George Berkeley (1685-1753)

Irish prelate opposed materialism of Hobbes and held that to be is to perceive or to be perceived, see Treatise Concerning the Principles of Human Knowledge (1710)

1688: Glorious Revolution: Wm&Mary in; James II (House of Stuart) out.

Alexander Pope  (1688-1744) English,

Stunted, Raised Cath. Excluded from regular Schools. The Rape of the Lock (1712) and The Dunciad (1728). Essay on Man

Swedenborg, Emanuel (1688-1772)

Swedish scientist, theologian -- visions led to the Church of the New Jerusalem after his death. Swedenborgian adj. &  n.

Montesquieu (1689-1755)

French Enlightenment, Parisian Letters (1721), a veiled attack on the monarchy & the ancien régime, -- The Spirit of the Laws (1748)

Francis Hutcheson (1694-1746)

Thomas Gordon (1698-1750)

Benjamin Franklin (1706-1790)

1706-1790. American public official, writer, scientist, and printer. After the success of his Poor Richard's Almanac (1732-1757), he entered politics and played a major part in the American Revolution. Franklin negotiated French support for the colonists, signed the Treaty of Paris (1783), and helped draft the Constitution (1787-1789). His numerous scientific and practical innovations include the lightning rod, bifocal spectacles, and a stove. [99dic]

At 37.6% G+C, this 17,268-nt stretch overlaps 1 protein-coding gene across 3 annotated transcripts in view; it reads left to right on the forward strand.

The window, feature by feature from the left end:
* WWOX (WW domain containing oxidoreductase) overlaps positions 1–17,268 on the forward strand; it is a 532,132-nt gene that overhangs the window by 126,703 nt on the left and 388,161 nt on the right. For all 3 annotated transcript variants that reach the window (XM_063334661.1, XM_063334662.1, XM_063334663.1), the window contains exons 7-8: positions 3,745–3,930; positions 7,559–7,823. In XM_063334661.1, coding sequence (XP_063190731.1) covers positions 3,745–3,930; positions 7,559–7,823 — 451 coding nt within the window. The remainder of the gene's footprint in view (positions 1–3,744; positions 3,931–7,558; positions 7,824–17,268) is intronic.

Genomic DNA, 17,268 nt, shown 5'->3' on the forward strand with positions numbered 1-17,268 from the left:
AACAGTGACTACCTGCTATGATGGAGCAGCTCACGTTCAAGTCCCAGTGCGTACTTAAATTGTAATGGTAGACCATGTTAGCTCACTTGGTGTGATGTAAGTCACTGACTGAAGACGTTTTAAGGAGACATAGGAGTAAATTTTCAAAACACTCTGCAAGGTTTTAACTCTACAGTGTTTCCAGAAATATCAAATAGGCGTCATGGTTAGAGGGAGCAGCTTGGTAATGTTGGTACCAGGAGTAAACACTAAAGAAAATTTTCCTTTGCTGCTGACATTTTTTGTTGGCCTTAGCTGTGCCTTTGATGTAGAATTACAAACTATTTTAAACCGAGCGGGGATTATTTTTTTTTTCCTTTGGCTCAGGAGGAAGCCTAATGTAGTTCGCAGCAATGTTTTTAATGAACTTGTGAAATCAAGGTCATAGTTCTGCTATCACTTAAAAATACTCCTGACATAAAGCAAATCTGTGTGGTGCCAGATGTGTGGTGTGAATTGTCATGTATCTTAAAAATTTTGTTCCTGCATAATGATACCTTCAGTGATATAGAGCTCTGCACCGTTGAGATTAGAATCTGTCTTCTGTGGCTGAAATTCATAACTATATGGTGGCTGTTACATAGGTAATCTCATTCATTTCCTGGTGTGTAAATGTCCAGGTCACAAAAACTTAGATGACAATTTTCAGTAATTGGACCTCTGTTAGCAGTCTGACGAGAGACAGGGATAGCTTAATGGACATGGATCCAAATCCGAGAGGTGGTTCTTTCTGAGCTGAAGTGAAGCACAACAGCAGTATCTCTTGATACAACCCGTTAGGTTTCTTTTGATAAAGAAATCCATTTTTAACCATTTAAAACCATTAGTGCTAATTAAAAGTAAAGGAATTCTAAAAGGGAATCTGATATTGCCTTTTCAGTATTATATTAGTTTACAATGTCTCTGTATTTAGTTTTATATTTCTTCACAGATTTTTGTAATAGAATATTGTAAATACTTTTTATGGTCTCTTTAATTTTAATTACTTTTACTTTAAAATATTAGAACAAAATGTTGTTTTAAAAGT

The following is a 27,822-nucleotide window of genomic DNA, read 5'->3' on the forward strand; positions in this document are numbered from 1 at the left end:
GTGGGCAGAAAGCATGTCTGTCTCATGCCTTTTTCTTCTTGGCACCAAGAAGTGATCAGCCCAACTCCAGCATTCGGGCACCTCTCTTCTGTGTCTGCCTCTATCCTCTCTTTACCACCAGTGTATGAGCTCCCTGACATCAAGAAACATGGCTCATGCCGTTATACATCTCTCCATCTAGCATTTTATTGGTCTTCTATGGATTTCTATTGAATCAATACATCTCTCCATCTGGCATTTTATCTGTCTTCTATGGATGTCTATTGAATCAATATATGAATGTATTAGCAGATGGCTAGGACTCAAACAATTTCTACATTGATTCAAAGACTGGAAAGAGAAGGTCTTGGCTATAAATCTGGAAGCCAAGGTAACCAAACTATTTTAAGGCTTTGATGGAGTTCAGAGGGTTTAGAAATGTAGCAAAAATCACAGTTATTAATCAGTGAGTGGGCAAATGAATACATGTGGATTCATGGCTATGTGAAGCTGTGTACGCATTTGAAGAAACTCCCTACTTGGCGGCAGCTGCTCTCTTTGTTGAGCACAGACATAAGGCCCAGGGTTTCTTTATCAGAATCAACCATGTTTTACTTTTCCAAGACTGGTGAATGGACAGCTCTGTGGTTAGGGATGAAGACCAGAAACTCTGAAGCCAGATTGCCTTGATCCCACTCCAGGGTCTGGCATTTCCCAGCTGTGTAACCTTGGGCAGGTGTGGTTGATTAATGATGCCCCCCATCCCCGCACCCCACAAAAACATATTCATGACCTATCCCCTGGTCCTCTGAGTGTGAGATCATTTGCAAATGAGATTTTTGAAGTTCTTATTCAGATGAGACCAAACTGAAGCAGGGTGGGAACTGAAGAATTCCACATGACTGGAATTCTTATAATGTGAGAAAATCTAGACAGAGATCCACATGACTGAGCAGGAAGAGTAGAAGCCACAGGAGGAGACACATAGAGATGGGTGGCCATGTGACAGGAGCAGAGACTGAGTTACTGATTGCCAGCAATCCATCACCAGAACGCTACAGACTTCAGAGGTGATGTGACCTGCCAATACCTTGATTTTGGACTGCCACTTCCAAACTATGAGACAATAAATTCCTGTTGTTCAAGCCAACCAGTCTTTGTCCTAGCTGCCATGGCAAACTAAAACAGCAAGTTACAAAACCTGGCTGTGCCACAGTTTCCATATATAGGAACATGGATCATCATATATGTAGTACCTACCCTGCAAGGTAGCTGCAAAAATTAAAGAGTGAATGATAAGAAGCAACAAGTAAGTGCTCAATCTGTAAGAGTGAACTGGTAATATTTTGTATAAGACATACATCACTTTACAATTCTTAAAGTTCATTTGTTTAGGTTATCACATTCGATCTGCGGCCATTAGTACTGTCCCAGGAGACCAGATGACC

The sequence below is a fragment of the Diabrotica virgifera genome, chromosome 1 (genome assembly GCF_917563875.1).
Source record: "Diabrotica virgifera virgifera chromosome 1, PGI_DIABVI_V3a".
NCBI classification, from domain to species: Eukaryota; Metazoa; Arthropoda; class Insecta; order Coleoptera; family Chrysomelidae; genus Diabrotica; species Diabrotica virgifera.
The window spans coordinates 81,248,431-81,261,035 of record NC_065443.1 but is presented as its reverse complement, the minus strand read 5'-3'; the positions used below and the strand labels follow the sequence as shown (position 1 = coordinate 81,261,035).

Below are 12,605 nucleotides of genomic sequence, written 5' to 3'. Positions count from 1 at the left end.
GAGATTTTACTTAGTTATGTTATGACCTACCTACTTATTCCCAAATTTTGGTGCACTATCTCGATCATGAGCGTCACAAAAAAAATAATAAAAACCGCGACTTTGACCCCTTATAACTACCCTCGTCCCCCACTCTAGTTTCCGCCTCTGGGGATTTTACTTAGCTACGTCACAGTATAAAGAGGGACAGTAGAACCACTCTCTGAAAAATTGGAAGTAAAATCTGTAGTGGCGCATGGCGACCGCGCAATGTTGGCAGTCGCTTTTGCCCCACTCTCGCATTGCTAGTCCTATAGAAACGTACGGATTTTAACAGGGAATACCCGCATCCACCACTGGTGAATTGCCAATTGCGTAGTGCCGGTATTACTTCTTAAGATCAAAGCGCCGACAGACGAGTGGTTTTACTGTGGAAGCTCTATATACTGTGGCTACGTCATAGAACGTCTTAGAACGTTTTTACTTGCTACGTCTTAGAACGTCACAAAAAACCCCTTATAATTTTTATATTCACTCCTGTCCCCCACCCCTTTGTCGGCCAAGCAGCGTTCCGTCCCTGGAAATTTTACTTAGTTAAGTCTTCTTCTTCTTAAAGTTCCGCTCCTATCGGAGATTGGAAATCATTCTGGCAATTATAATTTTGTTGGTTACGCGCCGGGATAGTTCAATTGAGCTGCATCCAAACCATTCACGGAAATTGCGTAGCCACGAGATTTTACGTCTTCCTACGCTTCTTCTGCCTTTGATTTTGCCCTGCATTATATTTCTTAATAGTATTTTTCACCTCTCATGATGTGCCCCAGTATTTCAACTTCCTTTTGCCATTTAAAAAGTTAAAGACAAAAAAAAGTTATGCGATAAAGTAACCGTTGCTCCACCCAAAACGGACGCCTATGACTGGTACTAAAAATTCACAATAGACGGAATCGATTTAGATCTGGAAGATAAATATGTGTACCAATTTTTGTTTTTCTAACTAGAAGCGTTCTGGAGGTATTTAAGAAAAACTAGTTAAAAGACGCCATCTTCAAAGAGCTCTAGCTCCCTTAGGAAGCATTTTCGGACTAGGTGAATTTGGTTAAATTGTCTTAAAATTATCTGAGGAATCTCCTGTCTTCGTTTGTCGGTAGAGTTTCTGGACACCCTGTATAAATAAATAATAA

David Hume (1711-1776)

David. 1711-1776. British philosopher and historian who argued that human knowledge arises only from sense experience. His works include A Treatise of Human Nature (1739-1740) and Political Discourses (1752). [99dic]

Frederick the Great  (1712-1786), King of Prussia (1740-1786)


Frederick II2. Known as "Frederick the Great." 1712-1786. King of Prussia (1740-1786). Successful in the War of the Austrian Succession (1740-1748) and the Seven Years' War (1756-1763), he brought Prussia great military prestige in Europe. [00dic]

Helvétius, Claude Adrien (1715-1771) French,

De l'Esprit (1758) [\Berlin]

Hel·vé·tius (hµl-v¶"sh...s, -v³"-, µl-v³-syüs"), Claude Adrien. 1715-1771. French philosopher and Encyclopedist who proposed his sensationalist philosophy in De l'Esprit (1758), a book that was condemned by the Paris parliament to be burned publicly. [99dic]

Blackstone, Sir William (1723-1780) see Edward Coke [15

Sir William. 1723-1780. British jurist and educator who wrote Commentaries on the Laws of England (1765-1769), the most comprehensive single treatment of the body of English law. [99dic]

                C30/Bestor/p21: Jefferson confided to Madison - "You will recollect that before the revolution, Coke (on) Littleton was the universal elementary book of law students, and a sounder whig never wrote, nor of profounder learning in the orthodox doctrines of the British constitution, or in what were called English liberties.  You remember also that our lawyers were then all whigs.  But when his black-letter text, and uncouth but cunning learning got out of fashion, and the honied Mansfieldism of Blackstone became the student's hornbook, from that moment, that profession (the nursery of our Congress) began to slide into toryism, and nearly all the young brood of lawyers now are of that hue.  They suppose themselves, indeed, to be whigs, because they no longer know what whigism or republicanism means." - Jeff even coupled Blackston with Hume, charging in 1814 that these two were "making tories" of the younger generation of Americans -